Toward the end of the 130 page monologue that is Roberto Bolaño’s novella By Night in Chile, narrator Father Sebastián Urrutia Lacroix claims that “An individual is no match for history.” His statement neatly encapsulates (what might be) the dominant theme of By Night in Chile, namely an individual person’s capacity and ability to correctly–and sanely–somehow measure, attest to, confront, and witness the horror and brutality of history. In this case, Bolaño’s narrator, a Catholic priest–and conservative literary critic (and, of course, failed poet)–Father Urrutia, via a sweeping deathbed confession of sorts, recounts his life story, leading inexorably to Pinochet’s coup and its attendant subsequent draconian reforms and abuses. While it would be a mistake to reduce Bolaño’s rich novella to one conflict, I think the root of Urrutia’s struggle emanates from his inability to come to terms with his role as an intellectual (let alone an artist, critic, or priest) complicit somehow in Pinochet’s crimes. Throughout the book, from the very beginning, Urrutia blames his inner turmoil on a “wizened youth” (I don’t want to spoil this antagonist’s identity, but puzzling out that paradoxical appellation provides a major clue), a kind of idealist who stands apart from the dying priest, mocking and taunting him. After his claim that “An individual is no match for history,” Urrutia avers that “The wizened youth has always been alone, and I have always been on history’s side.” For Urrutia, this is of paramount importance, not just as a Catholic priest (which, it must be pointed out, is a role he doesn’t seem particularly suited for) but also as a literary critic and intellectual: Urrutia wants to systematize and critique history, to be “on the right side of history,” to quote Barack Obama. And yet his own attempt to narrativize his own life ironizes and critiques this very possibility at every turn–he is a sham, a charlatan, motivated and prompted by fear and even hate.
And on that attempt to narrativize a life: I would call By Night in Chile an anti-bildungsroman. Although Urrutia relates a life story, the free flow of psychic impressions that characterizes his telling slip and sail and rock and crash throughout years and over decades, often flowing backwards and forwards, sometimes spending pages on what could only be considered inconsequential minutiae, while at times glossing over the profoundest events with little more than a word or two. It is often what Urrutia does not remark upon that characterizes what is of the greatest importance in this work, and this is a testament to the power of Bolaño’s writing, to his command of voice. In one of the greatest performances of the novel, Urrutia describes the time right before, during, and after Pinochet’s coup. The passage is less than four pages, and for every contemporary action of immediate consequence, Urrutia seems to provide twice as many examples of his retreat into the past: ” . . . the first anti-Allende march was organized, with people banging pots and pans, and I read Aeschylus and Sophocles and Euripides, all the tragedies, and Alkaios of Mytilene and Aesop and Hesiod and Herodotus . . . .” Urrutia doesn’t bother to scrutinize or analyze the visceral reality of history in the making around him, regressing instead to the comfort of established philosophical tradition–the history of Herodotus in favor of the chaos, anarchy, and brutality happening around him. He’s really quite a terrible priest, and as an intellectual he refuses to be engaged. Confident that he will always be “on history’s side,” he refuses to actively even try come to terms with history until he’s dying. And thus we get the narrative of By Night in Chile.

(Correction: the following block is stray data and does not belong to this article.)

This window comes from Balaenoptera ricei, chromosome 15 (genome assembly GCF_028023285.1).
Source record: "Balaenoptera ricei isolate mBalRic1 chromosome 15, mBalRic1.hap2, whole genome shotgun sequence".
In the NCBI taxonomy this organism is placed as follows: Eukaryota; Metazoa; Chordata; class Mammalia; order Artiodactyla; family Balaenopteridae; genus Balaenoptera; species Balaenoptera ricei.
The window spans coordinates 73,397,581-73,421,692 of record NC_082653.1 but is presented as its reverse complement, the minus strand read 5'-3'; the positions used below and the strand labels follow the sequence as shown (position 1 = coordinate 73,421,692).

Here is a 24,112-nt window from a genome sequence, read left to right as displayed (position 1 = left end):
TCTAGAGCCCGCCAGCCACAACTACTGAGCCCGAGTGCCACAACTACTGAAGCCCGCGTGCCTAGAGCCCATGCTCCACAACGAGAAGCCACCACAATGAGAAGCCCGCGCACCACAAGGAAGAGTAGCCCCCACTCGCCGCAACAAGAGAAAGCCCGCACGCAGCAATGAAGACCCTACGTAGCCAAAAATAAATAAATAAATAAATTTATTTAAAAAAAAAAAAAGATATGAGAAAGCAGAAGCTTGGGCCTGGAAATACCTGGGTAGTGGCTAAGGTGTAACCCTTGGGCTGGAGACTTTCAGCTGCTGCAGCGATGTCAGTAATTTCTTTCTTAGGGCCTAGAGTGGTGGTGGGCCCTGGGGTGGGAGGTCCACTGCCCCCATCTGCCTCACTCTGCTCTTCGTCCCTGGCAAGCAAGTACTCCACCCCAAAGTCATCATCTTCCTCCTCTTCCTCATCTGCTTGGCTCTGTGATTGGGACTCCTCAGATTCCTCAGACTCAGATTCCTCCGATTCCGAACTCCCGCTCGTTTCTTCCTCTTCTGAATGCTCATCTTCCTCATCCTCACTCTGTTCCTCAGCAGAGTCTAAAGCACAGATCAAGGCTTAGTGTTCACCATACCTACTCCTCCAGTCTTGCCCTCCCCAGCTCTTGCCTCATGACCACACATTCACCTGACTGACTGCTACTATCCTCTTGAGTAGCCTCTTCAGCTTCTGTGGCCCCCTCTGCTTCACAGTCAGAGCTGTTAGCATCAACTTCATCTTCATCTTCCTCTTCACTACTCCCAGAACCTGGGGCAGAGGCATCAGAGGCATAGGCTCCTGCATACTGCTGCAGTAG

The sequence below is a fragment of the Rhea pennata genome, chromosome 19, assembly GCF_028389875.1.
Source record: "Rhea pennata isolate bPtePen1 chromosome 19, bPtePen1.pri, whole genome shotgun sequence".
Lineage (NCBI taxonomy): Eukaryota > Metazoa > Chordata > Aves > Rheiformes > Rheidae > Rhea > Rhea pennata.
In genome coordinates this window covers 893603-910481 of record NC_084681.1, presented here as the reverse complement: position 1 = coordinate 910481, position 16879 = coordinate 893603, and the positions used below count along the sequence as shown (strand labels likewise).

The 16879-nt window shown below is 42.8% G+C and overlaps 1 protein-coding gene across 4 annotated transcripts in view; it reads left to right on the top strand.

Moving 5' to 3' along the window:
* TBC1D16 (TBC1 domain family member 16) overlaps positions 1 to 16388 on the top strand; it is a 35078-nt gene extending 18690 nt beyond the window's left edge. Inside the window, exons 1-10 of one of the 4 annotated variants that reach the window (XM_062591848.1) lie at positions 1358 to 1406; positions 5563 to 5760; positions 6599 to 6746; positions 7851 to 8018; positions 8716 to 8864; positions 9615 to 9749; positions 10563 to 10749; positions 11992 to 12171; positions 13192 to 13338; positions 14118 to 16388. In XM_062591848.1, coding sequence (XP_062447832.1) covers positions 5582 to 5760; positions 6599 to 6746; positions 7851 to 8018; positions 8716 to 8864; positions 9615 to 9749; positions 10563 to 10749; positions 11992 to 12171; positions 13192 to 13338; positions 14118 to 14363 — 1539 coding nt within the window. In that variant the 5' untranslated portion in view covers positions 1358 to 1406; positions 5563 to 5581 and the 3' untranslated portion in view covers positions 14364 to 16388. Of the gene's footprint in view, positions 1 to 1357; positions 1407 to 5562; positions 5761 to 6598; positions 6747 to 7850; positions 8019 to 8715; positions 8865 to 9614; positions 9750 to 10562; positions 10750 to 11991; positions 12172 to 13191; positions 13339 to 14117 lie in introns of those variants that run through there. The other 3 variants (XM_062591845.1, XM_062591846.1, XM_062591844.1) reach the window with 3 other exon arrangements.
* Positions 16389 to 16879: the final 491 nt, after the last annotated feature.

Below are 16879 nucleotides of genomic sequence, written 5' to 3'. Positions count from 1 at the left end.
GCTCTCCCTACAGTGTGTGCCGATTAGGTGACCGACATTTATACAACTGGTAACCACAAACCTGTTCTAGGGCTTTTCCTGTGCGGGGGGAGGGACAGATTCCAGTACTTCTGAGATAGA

This reckoning with the past takes the form of a long monologue but, as those familiar with Bolaño will attest, there are plenty of other voices here, stories nested within stories like Russian dolls. The force and vitality of Urrutia’s speech is astonishing; one envisions the monologue as a single immediate and discrete exhalation, a stream of memory, the living wail of a dying man. Bolaño’s rhetorical style here conveys this ironic energy. He employs long (very, very long) sentences, sometimes going on for several pages, and often uses little or no transitions between what should be major shifts of space and time. There are plenty of references to writers, of course, many obscure, and more motifs and leitmotifs than I can work out here (or elsewhere, to be honest). I’m going to go out on a limb and suggest that the book is probably even more intense in the original Spanish, although I think Chris Andrews has done a brilliant job translating here, just as he did in Last Evenings on Earth. And since I’ve brought up that book, I’m going to make another suggestion: if you’ve yet to read Bolaño, you should, and Last Evenings of Earth (or 2666 if nearly a thousand pages doesn’t seem too daunting)is probably the best place to start–which is kind of another way of saying that By Night in Chile is not the best entry point to Bolaño–at least not for anyone intimately familiar with Latin American history. It’s not that By Night is particularly challenging or hard to read. However, I think that this particular book will probably be better enjoyed with more context. As Rodrigo Fresán points out in his essay “The Savage Detective,” (published in the March 2007 issue of The Believer), By Night in Chile could be (should be?) read as part of one cohesive book along with Amulet and Distant Star. (I will read these once I get my grubby little fingers on them). Indeed, as many critics have pointed out, Bolaño’s works seem to coalesce into one great work, a secret universe parallel to Tolkien’s Middle Earth or Proust’s France. Urrutia’s voice enriches this universe, but one must have something of a foothold on Bolaño’s themes in order to appreciate the complex ironies of By Night in Chile. Or maybe not. Maybe this is a great entry point to Bolaño. Either way, great book. Highly recommended.